School of Nursing


Doctor of Nursing Practice (DNP)


Debbie Maddox


type 2 diabetes self-efficacy, diabetes self-care, motivational interviewing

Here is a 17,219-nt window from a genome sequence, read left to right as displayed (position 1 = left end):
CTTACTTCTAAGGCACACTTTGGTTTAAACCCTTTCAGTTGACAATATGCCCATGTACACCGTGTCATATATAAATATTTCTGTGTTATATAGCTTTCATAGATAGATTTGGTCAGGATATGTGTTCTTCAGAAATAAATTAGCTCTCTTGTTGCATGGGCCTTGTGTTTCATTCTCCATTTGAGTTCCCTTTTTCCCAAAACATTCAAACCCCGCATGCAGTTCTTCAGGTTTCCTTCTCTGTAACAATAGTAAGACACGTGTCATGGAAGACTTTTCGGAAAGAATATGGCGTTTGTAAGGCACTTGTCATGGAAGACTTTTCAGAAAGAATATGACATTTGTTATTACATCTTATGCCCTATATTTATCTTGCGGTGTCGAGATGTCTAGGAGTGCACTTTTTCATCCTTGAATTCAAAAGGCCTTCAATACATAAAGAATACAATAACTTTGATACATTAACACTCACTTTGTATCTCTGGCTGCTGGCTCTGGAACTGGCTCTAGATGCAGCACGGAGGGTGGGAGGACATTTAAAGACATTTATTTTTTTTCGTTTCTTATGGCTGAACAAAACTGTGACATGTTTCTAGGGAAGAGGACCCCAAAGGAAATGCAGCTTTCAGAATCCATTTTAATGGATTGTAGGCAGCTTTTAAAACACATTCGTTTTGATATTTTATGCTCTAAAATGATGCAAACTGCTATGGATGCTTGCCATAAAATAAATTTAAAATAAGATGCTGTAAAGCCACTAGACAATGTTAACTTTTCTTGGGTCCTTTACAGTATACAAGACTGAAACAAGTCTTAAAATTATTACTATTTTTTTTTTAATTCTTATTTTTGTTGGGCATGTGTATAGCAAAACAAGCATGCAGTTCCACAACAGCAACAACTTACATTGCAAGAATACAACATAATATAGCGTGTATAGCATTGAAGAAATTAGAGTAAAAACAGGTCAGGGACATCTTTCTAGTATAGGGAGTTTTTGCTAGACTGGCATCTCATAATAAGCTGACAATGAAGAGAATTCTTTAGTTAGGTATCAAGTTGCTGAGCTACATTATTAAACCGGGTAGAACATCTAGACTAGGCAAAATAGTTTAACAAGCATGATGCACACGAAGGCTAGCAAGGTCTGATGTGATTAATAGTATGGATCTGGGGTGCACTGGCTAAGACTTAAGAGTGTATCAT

When improperly managed, type 2 diabetes mellitus is a serious and chronic health condition with far-reaching repercussions for individuals, families, and societies. In the United States, 34.2 million individuals live with diabetes, and 90%-95% have type 2 diabetes. While the United States healthcare system faces the monumental task of improving diabetic care outcomes and associated costs, publications have established that motivational interviewing (MI) can improve self-efficacy and associated self-care behaviors of type 2 diabetics, resulting in improved hemoglobin A1c values. Thus, this scholarly project’s intent was to track participant hemoglobin A1c values over three months, measure participant self-efficacy and self-care tendencies via validated questionnaires, provide participants with MI, and evaluate participant hemoglobin A1c, self-efficacy, and self-care progress through follow-up appointments three months after the intervention’s introduction. Practice changes included utilizing an evidence-based communication model to improve diabetes care, instead of antiquated physician-centric models. This scholarly project’s measurable outcomes were found to be statistically insignificant. Implications for practice included highlighting the need for personalized care delivery models in diabetes management and providing further insight into the fluidity of self-efficacy in those living with chronic disease such as type 2 diabetes mellitus.

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